Thursday, January 15, 2015

Introducing MrTuner and RDSTune

Two simple gems to help tune your Postgres databases.

I'm a big fan of PgTune. I think that in many cases you can run PgTune and set-it-and-forget-it for your Postgres parameters. I like it so much that I often wish I had access to it in my code - especially when working with Puppet to provision new databases servers.

When I started looking into RDS Postgres a while back I realized that the default configuration for those instances was lacking and I really wished I could run PgTune on the RDS instances.

It was to solve those problems above that these two projects formed.

  • RDSTune will create a MrTuner-ized RDS Parameter Group 
  • MrTuner is a Ruby gem that follows in the sprit of PgTune if not directly in it's footsteps.

Both will run from the command line but, more importantly, they can be `required` by your ruby projects to allow you to access these values programmatically. 

Both Gems are available on rubygems and source, examples, configuration and docks available at their respective bitbucket pages.

RDSTune - https://bitbucket.org/davidkerr/rdstune
MrTuner - https://bitbucket.org/davidkerr/mrtuner

Feedback and Pull requests very welcome!

10 comments:

  1. Thank you for the RDSTune link. Used it today and it helped immensely.

    I do have a Postgres RDS question that I cannot seem to find an answer for and am hoping you might know.

    I have a very large de-normalized table (250M records) that is non-volatile (doesn't change). To increase performance I made this table unlogged.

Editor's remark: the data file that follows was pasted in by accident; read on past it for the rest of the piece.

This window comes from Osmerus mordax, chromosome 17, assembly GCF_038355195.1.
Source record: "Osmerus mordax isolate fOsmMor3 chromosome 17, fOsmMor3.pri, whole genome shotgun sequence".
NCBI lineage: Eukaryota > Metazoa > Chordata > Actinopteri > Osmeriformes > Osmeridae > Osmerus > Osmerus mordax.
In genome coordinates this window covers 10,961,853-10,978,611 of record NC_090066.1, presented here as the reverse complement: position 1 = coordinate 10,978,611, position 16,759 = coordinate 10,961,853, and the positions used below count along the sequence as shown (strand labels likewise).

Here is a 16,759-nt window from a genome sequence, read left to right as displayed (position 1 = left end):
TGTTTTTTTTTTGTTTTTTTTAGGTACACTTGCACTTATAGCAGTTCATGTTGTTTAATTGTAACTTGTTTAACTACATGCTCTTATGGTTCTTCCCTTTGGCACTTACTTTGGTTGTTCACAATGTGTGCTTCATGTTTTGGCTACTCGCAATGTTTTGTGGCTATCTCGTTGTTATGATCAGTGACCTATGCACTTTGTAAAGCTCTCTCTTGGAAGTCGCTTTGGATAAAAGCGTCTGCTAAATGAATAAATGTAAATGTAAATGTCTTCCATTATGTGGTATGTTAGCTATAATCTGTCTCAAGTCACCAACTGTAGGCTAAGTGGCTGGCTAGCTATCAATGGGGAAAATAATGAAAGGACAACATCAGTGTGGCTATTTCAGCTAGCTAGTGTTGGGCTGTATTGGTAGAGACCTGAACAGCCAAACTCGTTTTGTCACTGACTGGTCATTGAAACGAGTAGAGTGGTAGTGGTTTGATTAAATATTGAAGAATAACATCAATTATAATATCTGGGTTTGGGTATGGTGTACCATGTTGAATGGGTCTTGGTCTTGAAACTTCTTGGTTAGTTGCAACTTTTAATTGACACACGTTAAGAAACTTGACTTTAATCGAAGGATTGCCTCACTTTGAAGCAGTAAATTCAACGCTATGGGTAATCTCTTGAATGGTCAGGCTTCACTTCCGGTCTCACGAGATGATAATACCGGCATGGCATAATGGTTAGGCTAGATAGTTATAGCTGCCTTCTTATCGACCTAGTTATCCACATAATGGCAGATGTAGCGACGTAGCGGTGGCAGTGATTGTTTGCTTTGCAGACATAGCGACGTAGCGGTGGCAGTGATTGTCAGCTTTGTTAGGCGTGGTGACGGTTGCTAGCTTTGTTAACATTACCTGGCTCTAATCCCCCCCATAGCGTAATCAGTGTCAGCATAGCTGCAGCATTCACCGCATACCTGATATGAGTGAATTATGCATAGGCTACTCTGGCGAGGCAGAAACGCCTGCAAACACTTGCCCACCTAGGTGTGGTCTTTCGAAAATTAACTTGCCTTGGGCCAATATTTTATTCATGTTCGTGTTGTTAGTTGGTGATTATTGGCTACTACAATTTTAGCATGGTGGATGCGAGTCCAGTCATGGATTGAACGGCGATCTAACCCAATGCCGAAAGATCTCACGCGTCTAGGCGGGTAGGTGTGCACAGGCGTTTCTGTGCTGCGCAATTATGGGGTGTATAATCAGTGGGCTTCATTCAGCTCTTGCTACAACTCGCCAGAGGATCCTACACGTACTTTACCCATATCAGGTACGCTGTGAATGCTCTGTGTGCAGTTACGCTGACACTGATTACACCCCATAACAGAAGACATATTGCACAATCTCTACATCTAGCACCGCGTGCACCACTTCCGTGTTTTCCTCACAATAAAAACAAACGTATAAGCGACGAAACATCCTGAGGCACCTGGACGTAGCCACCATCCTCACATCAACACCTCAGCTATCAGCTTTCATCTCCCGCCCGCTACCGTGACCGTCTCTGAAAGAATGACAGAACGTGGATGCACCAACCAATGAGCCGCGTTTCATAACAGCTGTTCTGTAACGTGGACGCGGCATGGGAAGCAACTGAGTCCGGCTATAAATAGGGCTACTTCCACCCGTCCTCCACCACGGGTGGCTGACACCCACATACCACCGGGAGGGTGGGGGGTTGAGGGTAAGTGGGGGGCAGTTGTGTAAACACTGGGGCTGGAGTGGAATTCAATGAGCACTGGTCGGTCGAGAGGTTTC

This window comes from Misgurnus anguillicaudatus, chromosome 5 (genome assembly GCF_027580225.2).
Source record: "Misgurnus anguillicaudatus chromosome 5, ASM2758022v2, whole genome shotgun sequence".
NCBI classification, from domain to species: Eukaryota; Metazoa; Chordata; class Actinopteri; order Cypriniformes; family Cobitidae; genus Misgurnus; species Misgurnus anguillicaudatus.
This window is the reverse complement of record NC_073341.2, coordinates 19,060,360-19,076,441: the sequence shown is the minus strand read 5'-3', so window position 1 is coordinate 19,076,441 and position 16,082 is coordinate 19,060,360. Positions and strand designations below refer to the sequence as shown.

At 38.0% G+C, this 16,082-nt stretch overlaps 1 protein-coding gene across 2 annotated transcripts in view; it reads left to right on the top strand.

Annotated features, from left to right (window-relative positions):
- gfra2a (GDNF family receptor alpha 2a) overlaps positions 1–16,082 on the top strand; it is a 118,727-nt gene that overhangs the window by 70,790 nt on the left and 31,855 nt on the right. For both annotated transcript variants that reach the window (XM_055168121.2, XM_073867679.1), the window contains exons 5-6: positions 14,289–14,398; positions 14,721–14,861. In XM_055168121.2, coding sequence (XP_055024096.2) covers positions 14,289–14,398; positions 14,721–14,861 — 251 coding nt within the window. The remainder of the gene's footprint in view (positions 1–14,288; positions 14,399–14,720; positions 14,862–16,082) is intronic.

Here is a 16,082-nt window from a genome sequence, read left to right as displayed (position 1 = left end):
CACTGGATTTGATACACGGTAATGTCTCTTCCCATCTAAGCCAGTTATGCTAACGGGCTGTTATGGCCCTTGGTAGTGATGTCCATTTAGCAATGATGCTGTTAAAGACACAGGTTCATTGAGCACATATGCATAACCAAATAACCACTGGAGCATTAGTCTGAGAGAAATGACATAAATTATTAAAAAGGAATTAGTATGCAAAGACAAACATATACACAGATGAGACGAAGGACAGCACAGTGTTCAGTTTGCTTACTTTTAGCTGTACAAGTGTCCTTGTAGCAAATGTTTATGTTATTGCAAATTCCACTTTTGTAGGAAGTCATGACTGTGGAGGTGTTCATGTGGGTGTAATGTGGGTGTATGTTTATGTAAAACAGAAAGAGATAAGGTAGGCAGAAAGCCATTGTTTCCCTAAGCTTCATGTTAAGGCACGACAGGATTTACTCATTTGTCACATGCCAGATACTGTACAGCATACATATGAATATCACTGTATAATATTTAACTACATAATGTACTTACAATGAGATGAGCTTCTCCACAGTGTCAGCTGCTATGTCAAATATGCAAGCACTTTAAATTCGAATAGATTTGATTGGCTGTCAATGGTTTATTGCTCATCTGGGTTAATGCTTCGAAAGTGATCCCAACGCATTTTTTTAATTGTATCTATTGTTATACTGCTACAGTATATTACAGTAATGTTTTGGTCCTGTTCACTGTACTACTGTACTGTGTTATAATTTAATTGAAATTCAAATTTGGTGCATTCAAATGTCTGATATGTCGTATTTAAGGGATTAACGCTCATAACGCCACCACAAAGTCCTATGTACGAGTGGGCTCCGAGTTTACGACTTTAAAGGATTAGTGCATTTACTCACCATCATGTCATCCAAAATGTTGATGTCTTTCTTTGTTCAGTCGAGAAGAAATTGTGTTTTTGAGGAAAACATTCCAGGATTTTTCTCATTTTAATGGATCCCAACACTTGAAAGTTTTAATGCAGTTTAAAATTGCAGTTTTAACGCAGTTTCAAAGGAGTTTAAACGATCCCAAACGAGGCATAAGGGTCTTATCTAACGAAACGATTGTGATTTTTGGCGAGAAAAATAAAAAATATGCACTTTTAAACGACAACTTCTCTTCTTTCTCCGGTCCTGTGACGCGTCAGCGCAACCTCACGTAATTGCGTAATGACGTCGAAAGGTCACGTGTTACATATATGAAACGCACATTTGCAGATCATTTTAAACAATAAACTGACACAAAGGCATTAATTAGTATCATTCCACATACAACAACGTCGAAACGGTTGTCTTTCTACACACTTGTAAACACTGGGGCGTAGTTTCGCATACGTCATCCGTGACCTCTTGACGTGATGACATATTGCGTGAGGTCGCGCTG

Once I populated all my data I then did an RDS Snapshot. Unfortunately, today I needed to restore that snapshot and when I did none of the data was there.

    Does Amazon's RDS Snapshot logic clear out all UNLOGGED declarations in a Postgres instance?

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    1. Glad they were useful!

      Sorry to hear about your data - I found this bit in the PG docs to be very insightful.
      "an unlogged table is automatically truncated after a crash or unclean shutdown."

      A snapshot is effectively a server crash, the system relies on the WAL to replay to bring the system back into consistency.

      I'd suggest that instead of going with unlogged for loading the data. To, instead, drop all of the indexes and use \copy to get the data in there, that should be fairly quick and should survive a crash.

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    2. Yes, it definitely seems as if the RDS snapshot is not the basic "VM" snapshot and is considered a "risk event". This is a bummer as I was really hoping it'd be a nice redundancy strategy.

      Are you currently using Postgres RDS in production? I am currently evaluating the possibilities and am trying to see what RDS can do compared to XC/XL. And with 250M+ records... I'm really not seeing a big improvement over a standard EC2 implementation.

      We're actually an Oracle shop but since we have spatial query requirements I figured I would see what RDS+PostGis could do. Any recommendations besides the usual?

      Thanks again!